NHS Providers has expressed concern about the "significant strain" faced by the health service in England, after latest figures showed growing pressure on urgent and emergency care, high hospital bed occupancy, and persistent levels of staff absences due to COVID-19.
The current situation added up "to a picture of the NHS running hot", it warned.
In the 7 days ending April 3, 20 NHS A&E departments in England issued diverts, with patients having to be taken elsewhere, according to NHS England. Worcestershire Acute Hospitals NHS Trust and South Tyneside & Sunderland NHS Foundation Trust were among those affected.
The figures also revealed that there were 21,432 delays of half an hour or longer recorded for patients arriving by ambulance at all acute trusts in England in the week ending April 3. That was 26.9% of the 79,548 arrivals by ambulance.
Of the handover to A&E delays recorded, 9972 were of an hour or more, or 12.5% of ambulance arrivals.
South Central Ambulance Service, which covers Oxfordshire, Berkshire, Buckinghamshire, Sussex, Surrey, and Hampshire, declared a 'critical incident' this week because of "extreme pressures" across its services, with difficulties releasing crews from busy hospitals.
Six hospitals in Yorkshire warned yesterday about growing pressures on services.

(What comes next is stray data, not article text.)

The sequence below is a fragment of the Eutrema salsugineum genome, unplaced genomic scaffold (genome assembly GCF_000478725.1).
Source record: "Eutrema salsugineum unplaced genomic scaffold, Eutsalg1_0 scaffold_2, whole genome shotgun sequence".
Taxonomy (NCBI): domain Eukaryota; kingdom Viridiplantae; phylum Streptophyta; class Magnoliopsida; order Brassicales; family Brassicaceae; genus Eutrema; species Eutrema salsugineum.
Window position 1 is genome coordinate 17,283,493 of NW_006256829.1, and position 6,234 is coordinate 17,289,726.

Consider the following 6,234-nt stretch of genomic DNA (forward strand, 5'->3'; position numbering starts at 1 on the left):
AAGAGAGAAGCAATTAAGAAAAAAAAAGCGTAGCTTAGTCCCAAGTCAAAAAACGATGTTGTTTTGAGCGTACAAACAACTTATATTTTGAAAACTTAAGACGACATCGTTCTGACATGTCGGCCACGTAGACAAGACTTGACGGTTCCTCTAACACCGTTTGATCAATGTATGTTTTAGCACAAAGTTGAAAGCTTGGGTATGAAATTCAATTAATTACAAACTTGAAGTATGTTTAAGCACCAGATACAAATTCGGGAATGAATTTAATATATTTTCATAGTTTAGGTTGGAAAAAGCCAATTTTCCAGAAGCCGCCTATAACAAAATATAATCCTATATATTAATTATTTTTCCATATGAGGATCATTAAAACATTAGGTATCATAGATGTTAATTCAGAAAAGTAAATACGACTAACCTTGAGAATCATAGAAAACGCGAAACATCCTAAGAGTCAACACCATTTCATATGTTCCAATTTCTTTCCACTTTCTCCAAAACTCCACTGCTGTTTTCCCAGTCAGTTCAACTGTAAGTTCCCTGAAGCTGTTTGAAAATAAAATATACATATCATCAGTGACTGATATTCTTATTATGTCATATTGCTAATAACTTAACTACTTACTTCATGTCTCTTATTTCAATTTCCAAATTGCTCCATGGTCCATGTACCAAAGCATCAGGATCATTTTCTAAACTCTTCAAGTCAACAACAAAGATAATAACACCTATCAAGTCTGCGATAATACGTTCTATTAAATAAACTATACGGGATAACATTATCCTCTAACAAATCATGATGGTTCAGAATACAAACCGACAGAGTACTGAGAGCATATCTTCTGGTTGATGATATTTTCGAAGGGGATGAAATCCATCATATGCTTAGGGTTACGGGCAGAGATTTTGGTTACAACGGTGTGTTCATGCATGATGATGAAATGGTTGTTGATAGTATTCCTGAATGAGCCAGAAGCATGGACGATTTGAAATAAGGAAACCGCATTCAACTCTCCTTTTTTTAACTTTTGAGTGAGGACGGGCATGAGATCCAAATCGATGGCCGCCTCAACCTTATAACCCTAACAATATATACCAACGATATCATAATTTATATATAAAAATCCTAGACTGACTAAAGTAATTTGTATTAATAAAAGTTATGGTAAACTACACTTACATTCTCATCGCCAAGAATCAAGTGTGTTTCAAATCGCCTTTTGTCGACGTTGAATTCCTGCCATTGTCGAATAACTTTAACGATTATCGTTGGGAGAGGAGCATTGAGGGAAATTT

Miriam Deakin, director of policy and strategy at NHS Providers, said: "We are concerned about the significant strain NHS trusts are under, particularly in urgent and emergency care. The reports of warnings issued yesterday by hospitals and ambulance services highlight just how busy trusts across the country continue to be, despite moving out of the traditionally busier winter months."
NHS Staff Absences
She said that ambulance services were "right at the sharp end", and that problems had been compounded by an increase in the number of people in hospitals with COVID-19, as well as "70,000 staff absent from work, 41% of which is COVID-related".
An average of 28,560 NHS staff in England were off work each day with COVID, or having to self-isolate, in the 7 days up to and including April 3, an increase of 3.6% on the previous week's average, NHS England figures showed today.
Stephen Powis, NHS medical director, said on Thursday that 94% of hospital beds were now occupied, and that the latest figures underlined "just how busy NHS staff currently are".
He added: "Our frontline staff are working closely together with social care providers to ensure patients leave hospital as soon as they are fit to do so, and hospitals have increased bed numbers and created extra capacity in line with increasing pressure."
Delayed discharges "continue to be a real concern", according to Miriam Deakin, "indicating real pressure across the whole health and care system".
Thursday's figures were contained in the final weekly NHS situation report. Patricia Marquis, the Royal College of Nursing's director for England, remarked: "As systems declare critical incidents and patients face long waits for emergency care, the weekly release of key data from the NHS comes to an end today."
She called for the data sets to continue "in the interests of transparency".
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